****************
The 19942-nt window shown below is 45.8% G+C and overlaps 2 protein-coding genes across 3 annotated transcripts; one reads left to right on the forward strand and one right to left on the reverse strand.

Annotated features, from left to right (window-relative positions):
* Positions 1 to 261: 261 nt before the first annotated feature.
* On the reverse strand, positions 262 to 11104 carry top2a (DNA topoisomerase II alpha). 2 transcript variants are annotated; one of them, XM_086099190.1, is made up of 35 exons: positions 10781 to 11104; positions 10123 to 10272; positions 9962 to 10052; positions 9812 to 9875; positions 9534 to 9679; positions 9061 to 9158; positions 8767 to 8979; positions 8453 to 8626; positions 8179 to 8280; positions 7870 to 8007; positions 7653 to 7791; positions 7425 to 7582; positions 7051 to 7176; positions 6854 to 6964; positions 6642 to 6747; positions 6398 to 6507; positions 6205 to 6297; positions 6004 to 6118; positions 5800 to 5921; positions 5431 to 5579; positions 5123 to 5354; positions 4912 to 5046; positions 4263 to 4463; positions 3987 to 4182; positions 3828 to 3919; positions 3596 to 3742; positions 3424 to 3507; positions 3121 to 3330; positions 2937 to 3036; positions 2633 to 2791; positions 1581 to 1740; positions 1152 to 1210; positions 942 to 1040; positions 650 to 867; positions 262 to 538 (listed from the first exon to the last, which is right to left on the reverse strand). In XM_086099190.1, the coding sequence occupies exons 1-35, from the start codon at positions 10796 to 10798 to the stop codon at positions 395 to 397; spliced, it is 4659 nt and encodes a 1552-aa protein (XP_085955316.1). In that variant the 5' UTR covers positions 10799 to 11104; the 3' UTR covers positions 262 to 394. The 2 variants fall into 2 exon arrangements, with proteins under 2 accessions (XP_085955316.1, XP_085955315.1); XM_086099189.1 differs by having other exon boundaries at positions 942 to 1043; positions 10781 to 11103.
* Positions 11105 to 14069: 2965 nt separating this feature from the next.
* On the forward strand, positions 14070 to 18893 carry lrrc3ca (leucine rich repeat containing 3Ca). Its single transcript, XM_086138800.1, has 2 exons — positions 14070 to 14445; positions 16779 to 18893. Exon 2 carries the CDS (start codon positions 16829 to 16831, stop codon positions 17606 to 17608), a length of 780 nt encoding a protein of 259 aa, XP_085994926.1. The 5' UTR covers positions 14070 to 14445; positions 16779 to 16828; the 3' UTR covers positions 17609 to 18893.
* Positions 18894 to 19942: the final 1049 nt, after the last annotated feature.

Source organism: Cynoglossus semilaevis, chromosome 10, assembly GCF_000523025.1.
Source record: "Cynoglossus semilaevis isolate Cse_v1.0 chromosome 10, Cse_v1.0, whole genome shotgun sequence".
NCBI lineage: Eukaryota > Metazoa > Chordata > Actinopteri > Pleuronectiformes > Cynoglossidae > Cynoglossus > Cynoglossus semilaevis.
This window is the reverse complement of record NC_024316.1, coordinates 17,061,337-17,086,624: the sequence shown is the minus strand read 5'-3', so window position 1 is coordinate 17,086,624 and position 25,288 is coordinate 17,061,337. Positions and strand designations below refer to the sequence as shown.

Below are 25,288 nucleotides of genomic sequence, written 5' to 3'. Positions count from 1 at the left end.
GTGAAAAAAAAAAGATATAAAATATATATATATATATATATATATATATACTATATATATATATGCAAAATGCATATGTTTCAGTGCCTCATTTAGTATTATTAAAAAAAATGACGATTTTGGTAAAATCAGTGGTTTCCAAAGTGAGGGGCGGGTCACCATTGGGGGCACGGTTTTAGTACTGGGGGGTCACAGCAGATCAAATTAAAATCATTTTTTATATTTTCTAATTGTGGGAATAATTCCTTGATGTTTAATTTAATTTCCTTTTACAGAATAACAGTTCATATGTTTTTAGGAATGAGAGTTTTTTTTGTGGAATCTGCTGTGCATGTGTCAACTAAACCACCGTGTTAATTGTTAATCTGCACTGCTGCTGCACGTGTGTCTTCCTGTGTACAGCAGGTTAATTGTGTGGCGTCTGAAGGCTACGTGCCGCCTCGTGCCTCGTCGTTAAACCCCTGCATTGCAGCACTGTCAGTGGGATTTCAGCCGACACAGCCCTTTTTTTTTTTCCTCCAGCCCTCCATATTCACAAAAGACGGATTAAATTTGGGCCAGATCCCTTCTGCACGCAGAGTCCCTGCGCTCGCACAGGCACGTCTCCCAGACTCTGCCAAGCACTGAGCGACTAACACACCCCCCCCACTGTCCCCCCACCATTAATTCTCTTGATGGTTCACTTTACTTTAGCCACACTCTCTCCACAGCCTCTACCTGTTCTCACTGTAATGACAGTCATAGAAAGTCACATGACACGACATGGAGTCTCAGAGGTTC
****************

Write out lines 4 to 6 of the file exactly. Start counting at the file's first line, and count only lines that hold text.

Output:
* On the reverse strand, positions 262 to 11104 carry top2a (DNA topoisomerase II alpha). 2 transcript variants are annotated; one of them, XM_086099190.1, is made up of 35 exons: positions 10781 to 11104; positions 10123 to 10272; positions 9962 to 10052; positions 9812 to 9875; positions 9534 to 9679; positions 9061 to 9158; positions 8767 to 8979; positions 8453 to 8626; positions 8179 to 8280; positions 7870 to 8007; positions 7653 to 7791; positions 7425 to 7582; positions 7051 to 7176; positions 6854 to 6964; positions 6642 to 6747; positions 6398 to 6507; positions 6205 to 6297; positions 6004 to 6118; positions 5800 to 5921; positions 5431 to 5579; positions 5123 to 5354; positions 4912 to 5046; positions 4263 to 4463; positions 3987 to 4182; positions 3828 to 3919; positions 3596 to 3742; positions 3424 to 3507; positions 3121 to 3330; positions 2937 to 3036; positions 2633 to 2791; positions 1581 to 1740; positions 1152 to 1210; positions 942 to 1040; positions 650 to 867; positions 262 to 538 (listed from the first exon to the last, which is right to left on the reverse strand). In XM_086099190.1, the coding sequence occupies exons 1-35, from the start codon at positions 10796 to 10798 to the stop codon at positions 395 to 397; spliced, it is 4659 nt and encodes a 1552-aa protein (XP_085955316.1). In that variant the 5' UTR covers positions 10799 to 11104; the 3' UTR covers positions 262 to 394. The 2 variants fall into 2 exon arrangements, with proteins under 2 accessions (XP_085955316.1, XP_085955315.1); XM_086099189.1 differs by having other exon boundaries at positions 942 to 1043; positions 10781 to 11103.
* Positions 11105 to 14069: 2965 nt separating this feature from the next.
* On the forward strand, positions 14070 to 18893 carry lrrc3ca (leucine rich repeat containing 3Ca). Its single transcript, XM_086138800.1, has 2 exons — positions 14070 to 14445; positions 16779 to 18893. Exon 2 carries the CDS (start codon positions 16829 to 16831, stop codon positions 17606 to 17608), a length of 780 nt encoding a protein of 259 aa, XP_085994926.1. The 5' UTR covers positions 14070 to 14445; positions 16779 to 16828; the 3' UTR covers positions 17609 to 18893.